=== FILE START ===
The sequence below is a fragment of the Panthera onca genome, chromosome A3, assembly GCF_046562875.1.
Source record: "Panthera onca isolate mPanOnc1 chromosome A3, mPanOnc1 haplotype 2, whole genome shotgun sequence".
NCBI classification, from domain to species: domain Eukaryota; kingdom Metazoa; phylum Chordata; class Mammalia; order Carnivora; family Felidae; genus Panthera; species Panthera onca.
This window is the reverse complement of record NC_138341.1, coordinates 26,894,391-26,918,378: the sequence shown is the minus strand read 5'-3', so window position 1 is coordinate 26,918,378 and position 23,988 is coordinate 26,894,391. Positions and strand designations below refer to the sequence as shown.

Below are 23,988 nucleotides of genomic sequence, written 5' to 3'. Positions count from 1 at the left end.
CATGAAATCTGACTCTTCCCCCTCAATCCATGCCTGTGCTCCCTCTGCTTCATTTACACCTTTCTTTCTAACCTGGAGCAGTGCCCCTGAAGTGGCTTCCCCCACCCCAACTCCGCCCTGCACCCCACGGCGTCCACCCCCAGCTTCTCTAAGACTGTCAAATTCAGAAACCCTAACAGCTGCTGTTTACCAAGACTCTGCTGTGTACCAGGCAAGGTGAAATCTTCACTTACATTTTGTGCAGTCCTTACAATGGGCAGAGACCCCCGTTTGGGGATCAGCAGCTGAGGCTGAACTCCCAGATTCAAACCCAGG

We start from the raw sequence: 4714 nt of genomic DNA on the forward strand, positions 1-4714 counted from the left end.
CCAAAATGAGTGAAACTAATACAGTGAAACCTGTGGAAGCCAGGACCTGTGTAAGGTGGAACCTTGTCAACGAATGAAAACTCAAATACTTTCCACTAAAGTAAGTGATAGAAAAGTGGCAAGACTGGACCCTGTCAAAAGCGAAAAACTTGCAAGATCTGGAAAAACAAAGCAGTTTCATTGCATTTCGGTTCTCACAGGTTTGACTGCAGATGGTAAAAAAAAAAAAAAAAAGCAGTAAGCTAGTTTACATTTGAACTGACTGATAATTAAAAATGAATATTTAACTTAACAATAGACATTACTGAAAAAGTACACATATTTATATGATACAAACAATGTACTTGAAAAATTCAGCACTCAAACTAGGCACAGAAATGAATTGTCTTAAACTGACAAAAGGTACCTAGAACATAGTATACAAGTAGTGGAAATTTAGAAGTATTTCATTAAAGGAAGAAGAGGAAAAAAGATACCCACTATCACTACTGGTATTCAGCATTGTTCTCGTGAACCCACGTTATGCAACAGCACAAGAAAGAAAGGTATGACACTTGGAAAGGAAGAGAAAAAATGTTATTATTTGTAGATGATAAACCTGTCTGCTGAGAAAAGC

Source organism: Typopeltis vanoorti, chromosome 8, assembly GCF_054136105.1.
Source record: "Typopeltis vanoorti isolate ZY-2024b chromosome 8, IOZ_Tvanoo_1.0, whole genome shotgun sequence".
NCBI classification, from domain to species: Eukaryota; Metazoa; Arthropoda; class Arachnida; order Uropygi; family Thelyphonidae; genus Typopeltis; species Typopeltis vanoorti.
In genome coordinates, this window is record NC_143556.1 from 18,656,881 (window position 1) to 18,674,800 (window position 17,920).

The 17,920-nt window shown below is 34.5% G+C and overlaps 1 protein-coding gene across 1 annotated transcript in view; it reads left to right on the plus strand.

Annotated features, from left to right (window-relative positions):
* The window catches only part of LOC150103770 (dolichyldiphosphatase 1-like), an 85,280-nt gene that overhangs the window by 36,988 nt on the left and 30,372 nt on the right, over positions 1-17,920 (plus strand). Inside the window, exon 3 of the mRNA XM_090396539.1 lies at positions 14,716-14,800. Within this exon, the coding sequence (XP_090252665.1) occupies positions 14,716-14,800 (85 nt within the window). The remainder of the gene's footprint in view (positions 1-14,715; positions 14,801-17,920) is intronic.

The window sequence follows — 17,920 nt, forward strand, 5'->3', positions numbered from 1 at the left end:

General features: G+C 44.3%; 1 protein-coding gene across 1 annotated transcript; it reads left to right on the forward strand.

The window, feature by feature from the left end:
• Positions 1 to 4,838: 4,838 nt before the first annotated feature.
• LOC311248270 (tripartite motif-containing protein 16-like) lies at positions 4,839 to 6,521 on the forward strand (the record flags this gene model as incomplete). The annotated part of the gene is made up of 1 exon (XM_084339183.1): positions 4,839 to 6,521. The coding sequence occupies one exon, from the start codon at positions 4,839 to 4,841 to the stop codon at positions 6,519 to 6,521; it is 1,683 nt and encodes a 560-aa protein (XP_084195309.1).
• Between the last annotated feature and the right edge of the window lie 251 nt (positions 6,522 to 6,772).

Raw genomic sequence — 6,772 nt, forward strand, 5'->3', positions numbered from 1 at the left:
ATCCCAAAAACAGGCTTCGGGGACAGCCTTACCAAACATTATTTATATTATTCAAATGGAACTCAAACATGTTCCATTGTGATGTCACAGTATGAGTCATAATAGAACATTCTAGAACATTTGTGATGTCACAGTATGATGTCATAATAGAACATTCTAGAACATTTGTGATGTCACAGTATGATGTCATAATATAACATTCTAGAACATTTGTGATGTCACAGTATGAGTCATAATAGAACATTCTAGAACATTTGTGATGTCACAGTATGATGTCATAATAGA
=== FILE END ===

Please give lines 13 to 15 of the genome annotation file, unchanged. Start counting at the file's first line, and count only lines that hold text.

The 17,920-nt window shown below is 34.5% G+C and overlaps 1 protein-coding gene across 1 annotated transcript in view; it reads left to right on the plus strand.

Annotated features, from left to right (window-relative positions):
* The window catches only part of LOC150103770 (dolichyldiphosphatase 1-like), an 85,280-nt gene that overhangs the window by 36,988 nt on the left and 30,372 nt on the right, over positions 1-17,920 (plus strand). Inside the window, exon 3 of the mRNA XM_090396539.1 lies at positions 14,716-14,800. Within this exon, the coding sequence (XP_090252665.1) occupies positions 14,716-14,800 (85 nt within the window). The remainder of the gene's footprint in view (positions 1-14,715; positions 14,801-17,920) is intronic.